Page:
In the Vietnam War,  Capt. Willard , already on the edge, is assigned to find and deal with AWOL Col. Kurtz, rumored to have set himself up in the Cambodian jungle as a local, lethal godhead. Along the way Willard encounters such odd experiences that by the time Willard sees the heads mounted on stakes near Kurtz’s compound, he knows Kurtz has gone over the deep end, but now Willard almost agrees with Kurtz’s insane dictum to “Drop the Bomb. Exterminate them all.” -Lucia Bozzola, Rovi shortened by me.

Can you improve these pitches?

Choose three movies or books similar to yours. Copy the pitch from the cover, www.Amazon.com, www.IMDb.com, or www.friedtomatoes.com

Write each one on a 3″x5″ card. Then change it to make it refer and fit for your story on another 3″x5″ card.

In case you want to read more, here are other pitch articles written by me:

  1. How to Deliver a Short Gutsy Pitch to Entice Editors, Agents, and Readers
  2. Which of These Best-Selling Romance Pitches Is the Best? Why?
  3. How to Entice an Editor/Agent with a Pitch (Logline)
  4. Pitch Exercise #1 – Would you accept or reject these pitches?
  5. How to Write an Effective Selling Pitch for a Romance Novel
  6. Pitch Exercise #2 Romance – Would You Accept or Reject These Pitches?
  7. Will Your Query Letter Sell Your Manuscript?

Other Resources to help you get a grip on your pitch.

Blake Snyder. Save the Cat.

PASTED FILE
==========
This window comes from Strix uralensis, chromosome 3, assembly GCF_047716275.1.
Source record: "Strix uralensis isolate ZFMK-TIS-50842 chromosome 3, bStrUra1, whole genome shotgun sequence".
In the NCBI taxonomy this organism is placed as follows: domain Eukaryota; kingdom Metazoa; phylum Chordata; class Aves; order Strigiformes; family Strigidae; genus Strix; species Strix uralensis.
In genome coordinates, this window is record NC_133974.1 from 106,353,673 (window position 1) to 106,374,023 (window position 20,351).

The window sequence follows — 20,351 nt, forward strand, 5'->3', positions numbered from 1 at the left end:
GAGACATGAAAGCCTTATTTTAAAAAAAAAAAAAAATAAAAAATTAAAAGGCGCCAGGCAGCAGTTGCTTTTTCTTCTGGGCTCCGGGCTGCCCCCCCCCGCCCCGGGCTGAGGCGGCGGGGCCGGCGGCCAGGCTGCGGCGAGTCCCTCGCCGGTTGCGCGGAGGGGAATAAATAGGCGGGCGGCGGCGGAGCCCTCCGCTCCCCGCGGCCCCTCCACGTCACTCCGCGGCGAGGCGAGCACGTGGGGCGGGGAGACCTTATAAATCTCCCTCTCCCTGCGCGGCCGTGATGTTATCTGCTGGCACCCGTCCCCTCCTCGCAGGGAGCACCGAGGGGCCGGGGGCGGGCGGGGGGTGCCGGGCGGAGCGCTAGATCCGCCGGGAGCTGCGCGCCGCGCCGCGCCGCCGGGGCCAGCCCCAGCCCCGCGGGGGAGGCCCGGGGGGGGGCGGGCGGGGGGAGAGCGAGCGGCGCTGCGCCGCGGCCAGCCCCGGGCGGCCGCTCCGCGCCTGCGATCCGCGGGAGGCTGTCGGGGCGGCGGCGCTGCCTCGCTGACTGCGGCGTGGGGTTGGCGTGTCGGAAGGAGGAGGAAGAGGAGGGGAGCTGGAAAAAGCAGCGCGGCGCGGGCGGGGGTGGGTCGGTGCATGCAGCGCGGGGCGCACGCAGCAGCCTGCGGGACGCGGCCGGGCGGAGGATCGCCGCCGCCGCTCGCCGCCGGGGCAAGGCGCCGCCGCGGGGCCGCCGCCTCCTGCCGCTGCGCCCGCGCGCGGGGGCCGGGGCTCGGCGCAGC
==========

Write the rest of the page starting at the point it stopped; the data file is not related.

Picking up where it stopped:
Cliff Daigle. About.com. How to Pitch Your Novel
Joel Friedlander. Why Your Book Pitch Matters
Thomas Phelps. About.com. Developing Your Elevator Pitch

Thank you for reading my blog. I’d love to hear from you. Write what you believe is a great selling pitch with an emotional tug in a comment.

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Never Give Up
Joan Y. Edwards, Author
Copyright © 2014-2019 Joan Y. Edwards
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19 thoughts on “A Selling Pitch Is Short with a Strong Emotional Tug”

    1. Dear Linda,
      Thank you for writing. I am glad you believe my post is a great reference to use when writing a pitch. You’re welcome for the links to help with the process. Good luck with each pitch you create for your wonderful fun-filled stories that are going to be published.

      Never Give Up

  1. Thanks for this, Joan. As you know, I am just doing this exercise for my just finished novel, “Hit and Run.” I am struggling with a tag line, but my 100 word blurb is:

    Charlie hates everyone, especially himself, so murders six children and the crossing supervisor, narrowly missing old Sylvia. Through repeated contact, she gradually influences him to reject the only things he knows: self-hate, drugs, crime, and violence. The story is based on the author’s expertise in psychology: how people become apparent psychopaths, getting their kicks by causing harm — and what can turn a violent drug and alcohol abuser into the kind of boy you’d welcome into your family.